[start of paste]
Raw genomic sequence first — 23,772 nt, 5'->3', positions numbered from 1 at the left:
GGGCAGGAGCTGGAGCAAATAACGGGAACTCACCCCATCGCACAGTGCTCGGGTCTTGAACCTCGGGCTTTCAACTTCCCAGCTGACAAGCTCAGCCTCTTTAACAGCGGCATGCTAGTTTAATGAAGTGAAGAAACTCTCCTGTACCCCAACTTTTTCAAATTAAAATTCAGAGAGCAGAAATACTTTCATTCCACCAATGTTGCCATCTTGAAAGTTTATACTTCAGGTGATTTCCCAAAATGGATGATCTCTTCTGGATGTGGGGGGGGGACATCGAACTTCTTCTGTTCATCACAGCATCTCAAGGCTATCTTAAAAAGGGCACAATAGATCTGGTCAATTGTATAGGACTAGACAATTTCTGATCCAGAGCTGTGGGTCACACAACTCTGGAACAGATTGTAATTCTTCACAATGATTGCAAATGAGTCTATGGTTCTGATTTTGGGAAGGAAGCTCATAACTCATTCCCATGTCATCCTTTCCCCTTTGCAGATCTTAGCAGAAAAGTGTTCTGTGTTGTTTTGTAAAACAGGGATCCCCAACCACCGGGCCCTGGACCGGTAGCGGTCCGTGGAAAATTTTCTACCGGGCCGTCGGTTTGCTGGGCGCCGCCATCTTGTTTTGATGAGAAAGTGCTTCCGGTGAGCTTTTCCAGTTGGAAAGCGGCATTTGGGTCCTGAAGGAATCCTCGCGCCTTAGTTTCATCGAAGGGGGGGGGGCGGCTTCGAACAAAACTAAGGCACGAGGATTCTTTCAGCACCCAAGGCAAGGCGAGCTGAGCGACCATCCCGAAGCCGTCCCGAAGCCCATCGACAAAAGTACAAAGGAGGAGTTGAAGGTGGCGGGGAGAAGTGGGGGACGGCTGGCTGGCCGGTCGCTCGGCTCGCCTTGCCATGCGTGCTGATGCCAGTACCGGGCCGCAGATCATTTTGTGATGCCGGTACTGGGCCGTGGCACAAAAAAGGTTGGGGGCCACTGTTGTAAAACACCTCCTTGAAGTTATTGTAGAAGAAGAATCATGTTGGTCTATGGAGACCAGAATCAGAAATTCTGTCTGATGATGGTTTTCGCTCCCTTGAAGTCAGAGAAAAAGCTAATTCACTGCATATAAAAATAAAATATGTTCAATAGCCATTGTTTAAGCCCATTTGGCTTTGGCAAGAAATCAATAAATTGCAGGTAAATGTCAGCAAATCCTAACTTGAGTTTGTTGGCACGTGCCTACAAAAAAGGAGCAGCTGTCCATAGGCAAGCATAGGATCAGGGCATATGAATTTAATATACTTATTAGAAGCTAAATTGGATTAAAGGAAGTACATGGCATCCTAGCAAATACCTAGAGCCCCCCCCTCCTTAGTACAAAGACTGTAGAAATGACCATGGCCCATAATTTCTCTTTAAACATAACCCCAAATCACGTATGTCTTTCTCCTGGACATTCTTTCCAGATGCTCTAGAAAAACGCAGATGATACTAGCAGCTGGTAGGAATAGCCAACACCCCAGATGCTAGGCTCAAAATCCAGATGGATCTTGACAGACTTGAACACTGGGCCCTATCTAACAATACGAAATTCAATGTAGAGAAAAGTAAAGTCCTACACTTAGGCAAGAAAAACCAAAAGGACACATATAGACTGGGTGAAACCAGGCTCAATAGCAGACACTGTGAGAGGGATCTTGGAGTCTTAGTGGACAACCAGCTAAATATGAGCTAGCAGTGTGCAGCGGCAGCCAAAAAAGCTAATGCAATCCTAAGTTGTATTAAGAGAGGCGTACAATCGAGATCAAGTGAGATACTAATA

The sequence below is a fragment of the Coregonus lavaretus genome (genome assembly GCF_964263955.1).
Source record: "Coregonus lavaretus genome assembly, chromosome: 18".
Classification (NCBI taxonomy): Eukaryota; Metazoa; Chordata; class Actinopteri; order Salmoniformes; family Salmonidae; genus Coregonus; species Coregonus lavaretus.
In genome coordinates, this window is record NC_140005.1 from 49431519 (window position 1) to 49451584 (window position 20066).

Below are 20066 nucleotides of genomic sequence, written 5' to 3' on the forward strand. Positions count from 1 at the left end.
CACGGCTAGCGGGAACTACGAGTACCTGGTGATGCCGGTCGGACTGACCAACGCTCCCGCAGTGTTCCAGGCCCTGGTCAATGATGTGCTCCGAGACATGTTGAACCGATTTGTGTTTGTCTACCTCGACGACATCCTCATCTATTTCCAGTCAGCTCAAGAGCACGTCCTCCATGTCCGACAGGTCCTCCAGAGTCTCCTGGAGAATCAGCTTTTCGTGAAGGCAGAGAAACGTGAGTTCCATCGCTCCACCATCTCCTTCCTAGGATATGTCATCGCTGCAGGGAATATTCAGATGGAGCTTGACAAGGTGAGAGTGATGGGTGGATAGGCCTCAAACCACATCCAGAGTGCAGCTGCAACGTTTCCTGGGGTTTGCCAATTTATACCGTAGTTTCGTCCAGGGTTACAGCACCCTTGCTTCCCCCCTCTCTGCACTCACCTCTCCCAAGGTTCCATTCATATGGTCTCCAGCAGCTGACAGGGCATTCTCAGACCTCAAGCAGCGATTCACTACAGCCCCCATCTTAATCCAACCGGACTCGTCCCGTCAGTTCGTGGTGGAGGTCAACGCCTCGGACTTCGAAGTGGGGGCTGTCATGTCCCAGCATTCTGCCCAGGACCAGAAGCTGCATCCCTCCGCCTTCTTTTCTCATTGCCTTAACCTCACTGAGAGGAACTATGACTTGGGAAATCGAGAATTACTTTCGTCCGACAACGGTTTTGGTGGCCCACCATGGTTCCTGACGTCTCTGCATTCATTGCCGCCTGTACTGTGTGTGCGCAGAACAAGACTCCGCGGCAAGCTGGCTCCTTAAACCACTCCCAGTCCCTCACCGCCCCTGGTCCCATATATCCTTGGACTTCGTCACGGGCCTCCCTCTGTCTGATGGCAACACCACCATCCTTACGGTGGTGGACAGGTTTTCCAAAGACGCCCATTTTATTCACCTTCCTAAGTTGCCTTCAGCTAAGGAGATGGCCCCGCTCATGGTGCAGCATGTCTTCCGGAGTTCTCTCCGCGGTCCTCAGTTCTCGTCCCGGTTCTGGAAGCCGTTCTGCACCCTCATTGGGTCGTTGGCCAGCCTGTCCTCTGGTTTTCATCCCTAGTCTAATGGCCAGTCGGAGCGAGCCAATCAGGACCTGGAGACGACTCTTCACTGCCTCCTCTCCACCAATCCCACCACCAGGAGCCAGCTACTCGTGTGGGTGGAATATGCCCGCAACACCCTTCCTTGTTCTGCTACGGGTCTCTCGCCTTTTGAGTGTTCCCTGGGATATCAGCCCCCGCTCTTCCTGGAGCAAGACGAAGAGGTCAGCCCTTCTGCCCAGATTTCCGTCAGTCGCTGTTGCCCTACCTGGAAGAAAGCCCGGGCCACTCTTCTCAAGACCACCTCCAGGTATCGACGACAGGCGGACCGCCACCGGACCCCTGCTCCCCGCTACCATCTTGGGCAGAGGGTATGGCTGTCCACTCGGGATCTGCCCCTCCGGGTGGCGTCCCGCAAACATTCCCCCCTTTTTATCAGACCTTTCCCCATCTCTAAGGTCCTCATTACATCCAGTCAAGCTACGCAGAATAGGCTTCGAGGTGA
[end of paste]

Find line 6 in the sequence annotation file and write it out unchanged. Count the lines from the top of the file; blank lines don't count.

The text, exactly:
In genome coordinates, this window is record NC_140005.1 from 49431519 (window position 1) to 49451584 (window position 20066).